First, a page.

Sustainable Seafood Survey
Authors:Jasmine Arroyo, Gloria Ramirez
Mentor:Sean Anderson, Associate Professor of Environmental Science and Resource Management Program, California State University Channel Islands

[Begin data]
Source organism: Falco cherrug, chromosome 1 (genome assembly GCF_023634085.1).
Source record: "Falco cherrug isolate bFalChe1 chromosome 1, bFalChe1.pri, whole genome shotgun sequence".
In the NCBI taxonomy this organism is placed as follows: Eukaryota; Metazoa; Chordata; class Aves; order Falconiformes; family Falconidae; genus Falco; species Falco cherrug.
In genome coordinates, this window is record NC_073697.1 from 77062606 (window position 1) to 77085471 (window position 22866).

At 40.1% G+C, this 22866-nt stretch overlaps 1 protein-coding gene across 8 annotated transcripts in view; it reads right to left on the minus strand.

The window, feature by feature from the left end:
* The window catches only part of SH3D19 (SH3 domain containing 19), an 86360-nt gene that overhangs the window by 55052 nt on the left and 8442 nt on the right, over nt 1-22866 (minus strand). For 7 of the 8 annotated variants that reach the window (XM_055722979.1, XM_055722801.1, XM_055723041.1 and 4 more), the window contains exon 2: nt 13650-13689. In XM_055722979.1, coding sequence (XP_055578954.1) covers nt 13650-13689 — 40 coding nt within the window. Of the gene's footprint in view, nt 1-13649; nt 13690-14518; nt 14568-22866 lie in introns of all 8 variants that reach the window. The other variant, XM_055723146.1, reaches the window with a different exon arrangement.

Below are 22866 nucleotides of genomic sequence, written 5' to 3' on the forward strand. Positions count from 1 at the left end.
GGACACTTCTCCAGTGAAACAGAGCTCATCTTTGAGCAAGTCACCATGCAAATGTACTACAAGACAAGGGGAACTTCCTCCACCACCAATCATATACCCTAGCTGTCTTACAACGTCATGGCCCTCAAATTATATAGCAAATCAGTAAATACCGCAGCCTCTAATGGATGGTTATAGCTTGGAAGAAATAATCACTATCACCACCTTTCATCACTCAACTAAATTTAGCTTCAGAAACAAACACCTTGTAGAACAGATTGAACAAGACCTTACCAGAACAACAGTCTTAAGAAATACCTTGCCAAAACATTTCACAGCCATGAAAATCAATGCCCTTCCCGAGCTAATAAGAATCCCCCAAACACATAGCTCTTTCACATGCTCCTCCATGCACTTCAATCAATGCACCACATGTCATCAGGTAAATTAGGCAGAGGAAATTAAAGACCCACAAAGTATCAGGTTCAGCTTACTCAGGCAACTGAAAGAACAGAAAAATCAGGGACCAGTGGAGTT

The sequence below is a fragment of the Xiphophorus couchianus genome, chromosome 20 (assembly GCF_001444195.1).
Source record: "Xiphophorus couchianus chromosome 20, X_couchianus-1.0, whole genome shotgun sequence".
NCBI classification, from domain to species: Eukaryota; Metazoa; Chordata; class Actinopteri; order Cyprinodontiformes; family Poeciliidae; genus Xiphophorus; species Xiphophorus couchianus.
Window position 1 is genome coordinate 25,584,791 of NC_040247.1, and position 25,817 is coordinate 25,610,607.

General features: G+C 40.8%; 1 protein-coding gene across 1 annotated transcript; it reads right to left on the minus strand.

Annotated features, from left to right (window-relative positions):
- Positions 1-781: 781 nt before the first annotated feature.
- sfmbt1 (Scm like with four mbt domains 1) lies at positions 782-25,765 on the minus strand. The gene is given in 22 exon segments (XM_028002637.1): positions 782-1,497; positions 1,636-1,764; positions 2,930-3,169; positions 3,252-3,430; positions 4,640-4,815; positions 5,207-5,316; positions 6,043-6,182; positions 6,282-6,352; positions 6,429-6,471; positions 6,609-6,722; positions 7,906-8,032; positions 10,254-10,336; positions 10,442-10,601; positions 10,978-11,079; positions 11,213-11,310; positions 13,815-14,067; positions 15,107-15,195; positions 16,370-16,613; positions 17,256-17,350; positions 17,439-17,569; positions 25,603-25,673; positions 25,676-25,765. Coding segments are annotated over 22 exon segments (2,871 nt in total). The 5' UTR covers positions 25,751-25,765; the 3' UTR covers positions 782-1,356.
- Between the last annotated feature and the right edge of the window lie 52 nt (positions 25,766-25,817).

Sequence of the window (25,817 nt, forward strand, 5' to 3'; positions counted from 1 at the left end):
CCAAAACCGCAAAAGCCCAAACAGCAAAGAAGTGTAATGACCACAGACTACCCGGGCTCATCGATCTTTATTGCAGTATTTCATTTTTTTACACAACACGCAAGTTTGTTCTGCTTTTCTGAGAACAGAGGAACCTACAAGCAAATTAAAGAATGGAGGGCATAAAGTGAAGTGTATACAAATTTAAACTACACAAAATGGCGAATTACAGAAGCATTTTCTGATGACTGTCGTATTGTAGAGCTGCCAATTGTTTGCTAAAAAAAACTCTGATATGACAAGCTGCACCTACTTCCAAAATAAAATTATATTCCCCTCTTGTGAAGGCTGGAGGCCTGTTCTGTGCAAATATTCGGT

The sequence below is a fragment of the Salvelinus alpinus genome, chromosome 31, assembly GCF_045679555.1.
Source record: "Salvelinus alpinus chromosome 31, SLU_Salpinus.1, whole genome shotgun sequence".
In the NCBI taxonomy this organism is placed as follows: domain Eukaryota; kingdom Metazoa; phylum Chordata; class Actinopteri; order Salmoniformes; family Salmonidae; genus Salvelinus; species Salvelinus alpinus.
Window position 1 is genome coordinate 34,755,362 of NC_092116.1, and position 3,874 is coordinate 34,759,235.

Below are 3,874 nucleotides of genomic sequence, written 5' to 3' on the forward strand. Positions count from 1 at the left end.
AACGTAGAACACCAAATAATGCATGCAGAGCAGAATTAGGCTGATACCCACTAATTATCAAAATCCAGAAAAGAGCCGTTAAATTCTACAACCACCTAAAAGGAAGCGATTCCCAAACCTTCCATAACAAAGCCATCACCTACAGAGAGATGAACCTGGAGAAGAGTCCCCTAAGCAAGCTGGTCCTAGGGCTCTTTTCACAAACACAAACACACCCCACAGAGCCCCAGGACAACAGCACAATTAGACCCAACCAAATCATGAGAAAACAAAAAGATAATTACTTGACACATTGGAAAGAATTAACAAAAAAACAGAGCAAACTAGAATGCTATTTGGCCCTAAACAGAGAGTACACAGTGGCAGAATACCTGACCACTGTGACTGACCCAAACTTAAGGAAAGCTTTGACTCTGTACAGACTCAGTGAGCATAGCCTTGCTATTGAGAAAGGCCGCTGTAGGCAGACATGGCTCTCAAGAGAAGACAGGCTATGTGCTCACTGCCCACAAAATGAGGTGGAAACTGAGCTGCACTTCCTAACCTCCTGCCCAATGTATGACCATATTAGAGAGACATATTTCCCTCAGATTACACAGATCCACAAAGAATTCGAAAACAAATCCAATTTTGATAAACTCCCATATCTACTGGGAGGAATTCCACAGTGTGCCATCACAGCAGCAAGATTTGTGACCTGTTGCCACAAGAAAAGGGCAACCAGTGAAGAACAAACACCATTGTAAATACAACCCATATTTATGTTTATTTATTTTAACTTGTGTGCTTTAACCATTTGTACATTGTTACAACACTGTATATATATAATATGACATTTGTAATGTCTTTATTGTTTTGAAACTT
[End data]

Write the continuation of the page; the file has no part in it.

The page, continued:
Cultural preferences and traditions can have marked effects upon access to information and buying decisions. To begin to explore the effects of culture on behaviors related to environmental sustainability, we continued and expanded the 7th annual CSU Channel Islands Sustainable Seafood Survey. This survey explores the sustainability of seafood offerings, the amount of information available to purchasers of that seafood, and whether or not consumers are interested in knowing where their seafood comes from and how it was produced. In addition to our traditional methodology of surveying various seafood-selling establishments in English, we also conducted surveys in Spanish and at primarily Hispanic-serving establishments. This allowed us to compare the information/purchasing options available to English-speaking seafood consumers to Spanish-speaking communities in Santa Barbara, Ventura, and Los Angeles Counties. We specifically sought to test the hypotheses that point-of-sale information about seafood and overall seafood choice is independent of language both language and the establishment classification. Knowledge of seafood origin and sourcing, familiarity with concepts of sustainability, so far has been lower in Spanish-speaking institutions, suggesting a strong cultural bias in both knowledge of and access to seafood.